Dupre’s brother, 26-year-old Kyle Youmans, had little to say when reached last night at his Jackson Township home.

“I love my sister, and I can’t make a comment,” he said. (Frassinelli and Mueller, Star-Ledger)

She left a broken home on the Jersey Shore at 17 and came to New York City to work the nightclubs as a rhythm and blues singer. Now, at 22, she is the unwitting, and as yet unseen, star of the seamy drama that is the downfall of Gov. Eliot Spitzer of New York.

, the prostitute described in a federal affidavit as having had a rendezvous with Mr. Spitzer on Feb. 13 at the Mayflower Hotel in Washington, has spent the last few days in her ninth-floor apartment in the Flatiron district of Manhattan. On Monday, she made a brief appearance in federal court, where a lawyer was appointed to represent her. She is expected to be a witness in the case against four people charged with operating a prostitution ring called the Emperor’s Club V.I.P.

In a series of telephone interviews on Tuesday night, she said she had slept very little over the past week, with all the stress of the case.

“I just don’t want to be thought of as a monster,” the woman said as she told the tiniest tidbits of her story.

Born Ashley Youmans but now known as Ashley Alexandra Dupré, she spoke softly and with good humor as she added with significant understatement: “This has been a very difficult time. It is complicated.” (Kovaleski and Urbina, New York Times)



A one-time secretary in Newark’s housing department testified yesterday that Sharpe James was “the force” behind the help that Tamika Riley got from city officials to obtain cheap, municipal-owned property.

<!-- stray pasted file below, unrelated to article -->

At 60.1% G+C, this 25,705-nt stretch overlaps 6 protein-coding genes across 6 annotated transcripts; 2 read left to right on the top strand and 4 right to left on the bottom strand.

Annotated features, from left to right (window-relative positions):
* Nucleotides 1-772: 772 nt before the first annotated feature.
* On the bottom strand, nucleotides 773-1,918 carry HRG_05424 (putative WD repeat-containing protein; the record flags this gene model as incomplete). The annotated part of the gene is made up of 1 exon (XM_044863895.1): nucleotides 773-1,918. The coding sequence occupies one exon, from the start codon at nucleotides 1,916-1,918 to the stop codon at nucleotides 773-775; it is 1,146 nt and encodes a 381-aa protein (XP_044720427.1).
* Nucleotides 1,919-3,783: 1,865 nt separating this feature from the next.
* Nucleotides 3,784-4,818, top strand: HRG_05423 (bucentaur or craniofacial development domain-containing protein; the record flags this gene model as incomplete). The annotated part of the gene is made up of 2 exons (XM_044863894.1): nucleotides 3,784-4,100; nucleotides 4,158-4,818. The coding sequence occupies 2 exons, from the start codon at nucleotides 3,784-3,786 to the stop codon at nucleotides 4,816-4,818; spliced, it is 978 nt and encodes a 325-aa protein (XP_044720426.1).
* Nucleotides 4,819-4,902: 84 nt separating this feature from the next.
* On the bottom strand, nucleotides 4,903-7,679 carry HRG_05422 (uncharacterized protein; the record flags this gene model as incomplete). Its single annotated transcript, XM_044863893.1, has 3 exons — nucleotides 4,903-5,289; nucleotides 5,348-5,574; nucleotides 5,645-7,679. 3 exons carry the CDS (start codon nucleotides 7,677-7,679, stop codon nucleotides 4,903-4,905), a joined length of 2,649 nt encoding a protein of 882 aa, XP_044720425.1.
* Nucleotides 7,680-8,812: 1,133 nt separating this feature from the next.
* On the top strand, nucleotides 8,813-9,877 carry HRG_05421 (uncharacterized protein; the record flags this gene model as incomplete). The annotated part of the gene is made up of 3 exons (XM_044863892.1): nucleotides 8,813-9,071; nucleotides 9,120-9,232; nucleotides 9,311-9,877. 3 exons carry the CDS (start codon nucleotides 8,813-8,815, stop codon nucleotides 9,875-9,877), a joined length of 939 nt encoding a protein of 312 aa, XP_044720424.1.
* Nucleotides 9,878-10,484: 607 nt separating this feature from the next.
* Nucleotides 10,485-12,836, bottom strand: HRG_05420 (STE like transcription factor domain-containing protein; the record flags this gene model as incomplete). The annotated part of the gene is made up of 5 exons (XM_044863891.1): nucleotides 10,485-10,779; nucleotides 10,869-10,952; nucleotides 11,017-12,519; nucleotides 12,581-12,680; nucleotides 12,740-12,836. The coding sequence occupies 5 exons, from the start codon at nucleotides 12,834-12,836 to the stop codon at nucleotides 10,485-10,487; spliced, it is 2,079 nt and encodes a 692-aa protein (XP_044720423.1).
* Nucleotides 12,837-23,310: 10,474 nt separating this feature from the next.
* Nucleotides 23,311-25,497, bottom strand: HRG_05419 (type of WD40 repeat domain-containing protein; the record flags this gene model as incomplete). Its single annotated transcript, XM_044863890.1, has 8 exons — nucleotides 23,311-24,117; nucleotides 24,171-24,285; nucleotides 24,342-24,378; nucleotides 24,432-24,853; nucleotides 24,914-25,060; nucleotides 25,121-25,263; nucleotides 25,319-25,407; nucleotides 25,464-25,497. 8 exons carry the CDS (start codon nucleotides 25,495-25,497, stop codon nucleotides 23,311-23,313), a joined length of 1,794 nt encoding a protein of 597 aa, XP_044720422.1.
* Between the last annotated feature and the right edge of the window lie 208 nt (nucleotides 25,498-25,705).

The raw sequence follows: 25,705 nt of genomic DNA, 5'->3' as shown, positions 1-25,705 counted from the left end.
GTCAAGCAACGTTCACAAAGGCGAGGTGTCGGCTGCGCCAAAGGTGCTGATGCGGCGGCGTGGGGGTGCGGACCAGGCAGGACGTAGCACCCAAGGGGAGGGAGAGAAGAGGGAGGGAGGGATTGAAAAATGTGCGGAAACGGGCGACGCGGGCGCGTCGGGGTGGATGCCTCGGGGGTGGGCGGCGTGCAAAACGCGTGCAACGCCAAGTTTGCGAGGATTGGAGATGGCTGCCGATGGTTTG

Regina Bayley, a former secretary for the Department of Economic and Housing Development, said Riley’s proposals were put on the “top of the pile” by Bayley’s boss, housing chief Basil Franklin.

“He worked on her behalf because of another force that was behind it,” Bayley said.

Assistant U.S. Attorney Judith Germano later asked her, “What force was that?”

“The mayor’s office. The mayor,” Bayley responded. (Spoto and Whelan, Star-Ledger)


GUTTENBERG – Attorneys for the mayor and his wife asked a U.S. District Court judge to dismiss mail fraud charges almost a week before their corruption trial begins.

Guttenberg Mayor David Delle Donna and his wife, Anna Delle Donna, appeared in the federal courthouse in Newark yesterday to argue for the dismissal before Senior U.S. District Court Judge Harold Ackerman, who “reserved judgment,” officials said.

Authorities say the couple diverted campaign funds and accepted bribes that helped pay for cosmetic surgery for Anna Delle Donna – a town Planning Board member – and gambling junkets to Atlantic City, bottles of liquor, gift certificates and a dog.

Brian Neary, an attorney for Anna Delle Donna, said he and Ralph Lamparello, who represents David Delle Donna, made a motion to dismiss single counts of conspiracy to commit mail fraud for each defendant. (Hack, Jersey Journal)




A 33-year veteran of the child welfare system will lead its parent agency, the state Department of Children and Families, while a search for a permanent commissioner continues, Gov. Jon Corzine announced yesterday.

Eileen Crummy replaces Kevin Ryan, who is expected to leave to morrow to run a foundation that assists impoverished children in Newark and Africa.

“I appreciate Governor Corzine’s confidence and support, and I remain deeply committed to improve the lives of children and families across New Jersey by leading the child welfare reform effort,” Crummy said.

“Given her experience, Eileen brings enormous credibility and commitment to the large task on hand,” Ryan said in an e-mail to the department’s 6,600-member staff. “She has been a primary architect of our reforms over the past several years, and I have enormous and unequivocal confidence in her ability to move all of our important work forward.” (Livio, Star-Ledger)




Slicing state aid to small towns just because of their size is arbitrary and unfair, legislators said yesterday as they took their first crack at Gov. Jon Corzine’s draconian state budget.

At the first public hearing on Corzine’s spending plan, members of the Senate Budget and Appropriations Committee criticized the governor’s plan to drastically reduce state aid for towns with fewer than 10,000 residents. They said they would seek to restore as much of that funding as they can.

“It’s just out-and-out punishing towns because they’re smaller and lack political clout,” said Sen. Barbara Buono (D-Middlesex), the committee chairwoman. “It’s so egregious because it lacks any basis in fairness or public policy.”